The latest inflation reading shows that prices rose by 5.4 percent on an annualized basis in September as supply chain bottlenecks, worker shortages and high demand kept prices rising, according to data released Wednesday by the Bureau of Labor Statistics.
The inflation rate rose a seasonally adjusted 0.4 percent in September from August, according to the latest Consumer Price Index. That is well below the 0.9 percent seen in June but not enough to point to slowing inflation.
Increases in food and shelter accounted for more than half of the index’s increase, with food rising 0.9 percent. Gasoline rose 3.9 percent and new vehicles rose by 1.3 percent.
Apparel fell by 1.1 percent and transportation services were down 0.5 percent.
The “transitory effects” of inflation Federal Reserve Chairman Jerome Powell has spoken of may last a little longer yet.
Consumers have faced elevated sticker tags on everything from lumber to menu prices to used cars as sellers raised prices to fend off heightened demand and pass on increased costs as pandemic economic disruptions continue to whipsaw global economies. Covid-19 concerns and labor shortages have led to backups at every pinch point in the supply chain, from production to unloading to trucking to shelf stocking.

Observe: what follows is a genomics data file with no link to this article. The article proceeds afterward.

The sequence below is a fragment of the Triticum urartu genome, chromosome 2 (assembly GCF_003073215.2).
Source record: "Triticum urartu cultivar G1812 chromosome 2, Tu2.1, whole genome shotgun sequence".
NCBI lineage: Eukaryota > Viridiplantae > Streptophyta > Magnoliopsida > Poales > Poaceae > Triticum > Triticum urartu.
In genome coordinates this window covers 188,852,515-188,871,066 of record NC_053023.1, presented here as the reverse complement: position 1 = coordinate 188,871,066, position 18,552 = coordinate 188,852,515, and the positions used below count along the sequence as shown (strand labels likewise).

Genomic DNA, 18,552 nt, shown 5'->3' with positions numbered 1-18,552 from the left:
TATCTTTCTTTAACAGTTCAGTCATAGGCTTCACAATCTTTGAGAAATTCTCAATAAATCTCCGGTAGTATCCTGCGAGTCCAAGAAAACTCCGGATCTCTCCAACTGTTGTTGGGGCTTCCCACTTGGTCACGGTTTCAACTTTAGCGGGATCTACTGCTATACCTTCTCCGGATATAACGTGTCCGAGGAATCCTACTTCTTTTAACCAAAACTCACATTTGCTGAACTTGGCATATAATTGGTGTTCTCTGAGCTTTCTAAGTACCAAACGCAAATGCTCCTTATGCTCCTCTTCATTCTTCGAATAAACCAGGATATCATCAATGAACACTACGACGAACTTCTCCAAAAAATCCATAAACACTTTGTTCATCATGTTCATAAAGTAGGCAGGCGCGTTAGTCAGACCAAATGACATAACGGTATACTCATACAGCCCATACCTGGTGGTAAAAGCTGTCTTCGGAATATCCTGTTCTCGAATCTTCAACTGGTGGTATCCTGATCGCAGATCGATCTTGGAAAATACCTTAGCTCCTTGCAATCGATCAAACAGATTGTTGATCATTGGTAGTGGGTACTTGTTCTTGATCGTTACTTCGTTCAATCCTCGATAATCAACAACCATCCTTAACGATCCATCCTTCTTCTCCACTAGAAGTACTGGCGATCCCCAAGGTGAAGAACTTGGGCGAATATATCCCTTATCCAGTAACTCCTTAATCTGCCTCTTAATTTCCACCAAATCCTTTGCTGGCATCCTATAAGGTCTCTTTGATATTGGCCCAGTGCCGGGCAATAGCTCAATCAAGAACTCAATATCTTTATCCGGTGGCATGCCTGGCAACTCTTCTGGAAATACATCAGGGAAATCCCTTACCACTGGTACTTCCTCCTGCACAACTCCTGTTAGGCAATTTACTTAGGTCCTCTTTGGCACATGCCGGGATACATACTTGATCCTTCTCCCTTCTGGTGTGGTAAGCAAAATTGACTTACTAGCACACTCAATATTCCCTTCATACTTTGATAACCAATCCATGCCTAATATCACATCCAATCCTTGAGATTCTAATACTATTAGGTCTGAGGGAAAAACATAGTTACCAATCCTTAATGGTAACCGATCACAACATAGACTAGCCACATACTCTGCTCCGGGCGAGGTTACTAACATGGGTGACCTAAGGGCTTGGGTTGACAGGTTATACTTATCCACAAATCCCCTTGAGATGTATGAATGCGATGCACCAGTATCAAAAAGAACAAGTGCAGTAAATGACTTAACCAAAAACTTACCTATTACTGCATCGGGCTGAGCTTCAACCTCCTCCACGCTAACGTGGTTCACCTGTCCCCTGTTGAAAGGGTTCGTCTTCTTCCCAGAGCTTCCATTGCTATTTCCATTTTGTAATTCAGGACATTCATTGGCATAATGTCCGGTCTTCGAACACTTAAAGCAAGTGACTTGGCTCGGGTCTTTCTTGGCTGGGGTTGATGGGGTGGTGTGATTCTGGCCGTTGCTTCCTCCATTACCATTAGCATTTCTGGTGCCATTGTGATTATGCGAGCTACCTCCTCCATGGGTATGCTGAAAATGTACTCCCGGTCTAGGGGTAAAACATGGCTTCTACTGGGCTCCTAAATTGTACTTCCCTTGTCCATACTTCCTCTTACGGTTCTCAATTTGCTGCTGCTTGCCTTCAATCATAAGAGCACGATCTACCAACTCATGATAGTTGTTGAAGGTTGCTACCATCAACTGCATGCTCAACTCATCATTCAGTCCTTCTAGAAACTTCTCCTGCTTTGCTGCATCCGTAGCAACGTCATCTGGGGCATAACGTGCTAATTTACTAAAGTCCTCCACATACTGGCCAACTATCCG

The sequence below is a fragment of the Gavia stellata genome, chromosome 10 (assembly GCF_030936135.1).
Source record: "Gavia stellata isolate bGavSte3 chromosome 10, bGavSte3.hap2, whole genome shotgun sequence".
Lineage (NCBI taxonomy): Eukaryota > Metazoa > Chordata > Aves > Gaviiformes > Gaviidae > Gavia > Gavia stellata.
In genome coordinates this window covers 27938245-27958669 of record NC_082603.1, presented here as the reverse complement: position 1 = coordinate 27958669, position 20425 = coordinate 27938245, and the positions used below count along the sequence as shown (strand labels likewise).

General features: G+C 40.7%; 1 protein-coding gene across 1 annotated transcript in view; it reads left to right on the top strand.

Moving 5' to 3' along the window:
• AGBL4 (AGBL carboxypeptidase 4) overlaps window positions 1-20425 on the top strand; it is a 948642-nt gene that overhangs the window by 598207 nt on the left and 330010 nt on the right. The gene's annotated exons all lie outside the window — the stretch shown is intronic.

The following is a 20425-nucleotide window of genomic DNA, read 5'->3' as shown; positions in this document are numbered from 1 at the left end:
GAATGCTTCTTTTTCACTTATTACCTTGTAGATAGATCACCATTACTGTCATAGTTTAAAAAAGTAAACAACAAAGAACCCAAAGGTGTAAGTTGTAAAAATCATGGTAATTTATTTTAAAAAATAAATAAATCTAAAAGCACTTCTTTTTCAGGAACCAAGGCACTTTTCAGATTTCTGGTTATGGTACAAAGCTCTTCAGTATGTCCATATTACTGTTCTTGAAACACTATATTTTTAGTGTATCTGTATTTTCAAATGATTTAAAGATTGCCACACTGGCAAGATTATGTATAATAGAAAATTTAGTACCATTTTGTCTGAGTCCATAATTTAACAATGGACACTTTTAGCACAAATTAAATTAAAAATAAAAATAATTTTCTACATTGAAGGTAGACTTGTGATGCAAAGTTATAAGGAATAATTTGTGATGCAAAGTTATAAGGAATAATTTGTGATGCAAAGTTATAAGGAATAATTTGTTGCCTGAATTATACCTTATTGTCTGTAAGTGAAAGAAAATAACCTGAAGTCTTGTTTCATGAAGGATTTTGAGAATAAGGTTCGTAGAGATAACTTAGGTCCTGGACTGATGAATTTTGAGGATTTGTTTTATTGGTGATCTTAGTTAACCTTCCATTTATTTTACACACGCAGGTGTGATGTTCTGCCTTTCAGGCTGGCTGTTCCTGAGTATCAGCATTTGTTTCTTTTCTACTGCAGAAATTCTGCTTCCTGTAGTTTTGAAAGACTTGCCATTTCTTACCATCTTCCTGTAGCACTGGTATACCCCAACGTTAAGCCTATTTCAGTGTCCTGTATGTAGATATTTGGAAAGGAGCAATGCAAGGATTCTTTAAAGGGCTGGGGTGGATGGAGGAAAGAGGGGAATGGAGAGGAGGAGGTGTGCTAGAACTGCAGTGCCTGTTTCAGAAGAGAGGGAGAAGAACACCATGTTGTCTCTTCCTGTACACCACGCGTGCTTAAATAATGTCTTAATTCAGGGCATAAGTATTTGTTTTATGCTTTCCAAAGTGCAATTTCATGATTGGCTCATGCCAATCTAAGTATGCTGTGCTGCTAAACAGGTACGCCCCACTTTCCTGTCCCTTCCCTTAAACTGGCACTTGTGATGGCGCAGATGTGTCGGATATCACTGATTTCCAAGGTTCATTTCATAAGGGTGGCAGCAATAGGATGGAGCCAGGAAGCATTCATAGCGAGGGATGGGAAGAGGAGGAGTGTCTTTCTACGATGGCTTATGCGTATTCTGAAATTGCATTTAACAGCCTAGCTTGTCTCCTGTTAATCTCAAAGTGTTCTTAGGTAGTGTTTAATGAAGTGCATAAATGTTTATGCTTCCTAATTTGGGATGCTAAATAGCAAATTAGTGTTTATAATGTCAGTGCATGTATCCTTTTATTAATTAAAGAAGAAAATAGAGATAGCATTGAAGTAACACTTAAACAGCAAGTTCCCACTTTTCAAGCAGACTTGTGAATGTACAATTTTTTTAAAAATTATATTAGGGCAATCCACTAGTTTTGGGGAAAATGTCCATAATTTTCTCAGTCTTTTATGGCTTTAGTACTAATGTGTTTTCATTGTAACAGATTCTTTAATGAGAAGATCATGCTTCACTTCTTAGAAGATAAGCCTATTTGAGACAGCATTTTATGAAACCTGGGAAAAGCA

And consumers shifting spending from entertainment, leisure and travel to goods has ramped up demand just as the system is under greater strain.
But shoppers should not be worried there aren’t enough presents coming to fill store shelves for Christmas and the holidays, Treasury Secretary Janet Yellen said in an interview with CBS that aired on Tuesday night.
“There may be isolated shortages of goods and services in the coming months,” Yellen said. “But there is an ample supply of goods. I think there’s no reason for consumers to panic about the absence of goods that they’re going to want to acquire at Christmas.”
Whether there is the manpower to get those items unloaded and trucked to stores is the question.
President Joe Biden is set to announce Wednesday new plans to help ease pressure at the ports, which have been backed up for months with lines of container ships waiting to unload.
Walmart, FedEx, and UPS will operate on a “24/7” basis and longshoremen will man extra shifts to speed the processing of cargo container ships at two West Coast ports, the White House said.
Experts say that after supply chain issues resolve, price pressures should ease.